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Photography by Tom Powel Imaging. © Estate of Jean-Michel Basquiat. Licensed by Artestar

By Emily Dinsdale

Jean-Michel Basquiat: Art and Objecthood is the exhibition exploring the artist’s use of unconventional materials as surfaces for his prolific painting.

As Olivia Laing so beautifully wrote in her book Funny Weather, Jean-Michel Basquiat was an artist who “coloured every surface with his runes.” Throughout his career, from his early days in the late 1970s, creating graffiti with Al Diaz under their moniker SAMO©, to his years in the 80s as an internationally renowned artist, his prolific practice was never confined to the canvas or traditional gallery spaces. With a graphomaniac quality, his artworks spilt out across the surface of the city itself. The whole landscape of NYC – the buildings, subway, walls, discarded windows, doors, mirrors, and wood boards, refrigerators, chairs, cabinets – became an alternative canvas on which to disseminate his rebellious iconography and cryptic hieroglyphs, rallying against colonialism and systemic power structures.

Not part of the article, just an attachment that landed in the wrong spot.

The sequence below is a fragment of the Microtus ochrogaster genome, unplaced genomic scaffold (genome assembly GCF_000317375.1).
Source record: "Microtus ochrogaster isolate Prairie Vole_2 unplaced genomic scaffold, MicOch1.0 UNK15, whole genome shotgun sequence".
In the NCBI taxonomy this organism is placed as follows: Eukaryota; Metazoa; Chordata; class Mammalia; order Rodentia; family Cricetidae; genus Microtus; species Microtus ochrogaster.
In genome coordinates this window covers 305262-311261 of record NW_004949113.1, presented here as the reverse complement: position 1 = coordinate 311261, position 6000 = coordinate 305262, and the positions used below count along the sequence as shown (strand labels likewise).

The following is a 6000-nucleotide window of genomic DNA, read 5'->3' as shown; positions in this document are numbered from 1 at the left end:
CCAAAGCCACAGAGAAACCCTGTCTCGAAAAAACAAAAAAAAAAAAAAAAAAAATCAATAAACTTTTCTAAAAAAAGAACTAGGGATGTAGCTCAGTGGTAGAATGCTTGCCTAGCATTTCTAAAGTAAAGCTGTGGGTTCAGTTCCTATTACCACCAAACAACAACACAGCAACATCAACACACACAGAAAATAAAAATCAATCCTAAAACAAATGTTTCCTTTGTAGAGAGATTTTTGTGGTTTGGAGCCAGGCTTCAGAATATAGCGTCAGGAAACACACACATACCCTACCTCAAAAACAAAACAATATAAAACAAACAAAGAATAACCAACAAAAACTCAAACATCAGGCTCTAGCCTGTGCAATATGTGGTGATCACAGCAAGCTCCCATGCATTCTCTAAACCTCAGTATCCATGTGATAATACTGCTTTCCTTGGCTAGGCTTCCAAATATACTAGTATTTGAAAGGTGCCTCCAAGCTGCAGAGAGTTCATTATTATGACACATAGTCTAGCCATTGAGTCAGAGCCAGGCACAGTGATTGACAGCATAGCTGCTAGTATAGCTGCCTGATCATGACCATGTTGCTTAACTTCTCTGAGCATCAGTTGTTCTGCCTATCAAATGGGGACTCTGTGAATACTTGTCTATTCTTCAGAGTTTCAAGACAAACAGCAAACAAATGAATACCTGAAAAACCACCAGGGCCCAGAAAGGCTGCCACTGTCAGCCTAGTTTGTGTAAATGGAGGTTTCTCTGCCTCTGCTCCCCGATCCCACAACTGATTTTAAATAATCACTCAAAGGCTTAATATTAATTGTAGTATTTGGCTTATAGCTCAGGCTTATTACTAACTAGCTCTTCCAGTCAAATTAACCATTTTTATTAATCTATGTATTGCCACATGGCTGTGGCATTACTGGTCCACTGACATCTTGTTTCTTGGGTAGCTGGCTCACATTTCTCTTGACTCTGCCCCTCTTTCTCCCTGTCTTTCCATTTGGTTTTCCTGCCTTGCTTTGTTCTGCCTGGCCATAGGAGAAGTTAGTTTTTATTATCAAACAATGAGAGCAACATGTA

Jean-Michel Basquiat: Art and Objecthood is the new exhibition at Nahmad Contemporary exploring the artist’s connection with found objects and unconventional materials. “The first paintings I made were on windows I found on the street,” he explained in a 1985 interview. “And I used the window shape as a frame, and I just put the painting on the glass part and on doors I found on the street.”

Taking its title from the 1967 essay by renowned modern art historian Michael Fried, the show reconsiders Basquiat’s work in relation to ideas of art and objecthood – a debate that was very lively at the time and pertinent to the pop art movement and artists such as Andy Warhol, who would later become one of Basquiat’s close friends and collaborators.

A statement from the gallery elaborates: “This exhibition demonstrates the extent to which Basquiat’s sculptural practice and particular use of objects reveal his intense dedication to the struggle against social inequality, as well as his profound engagement with the politics of race in the United States. His universal system of communication – and the collective struggle against ignorance, fear, and silence portrayed by it – are more relevant today than ever.”

Jean-Michel Basquiat: Art and Objecthood is running at New York’s Nahmad Contemporary from April 11 until June 11 2022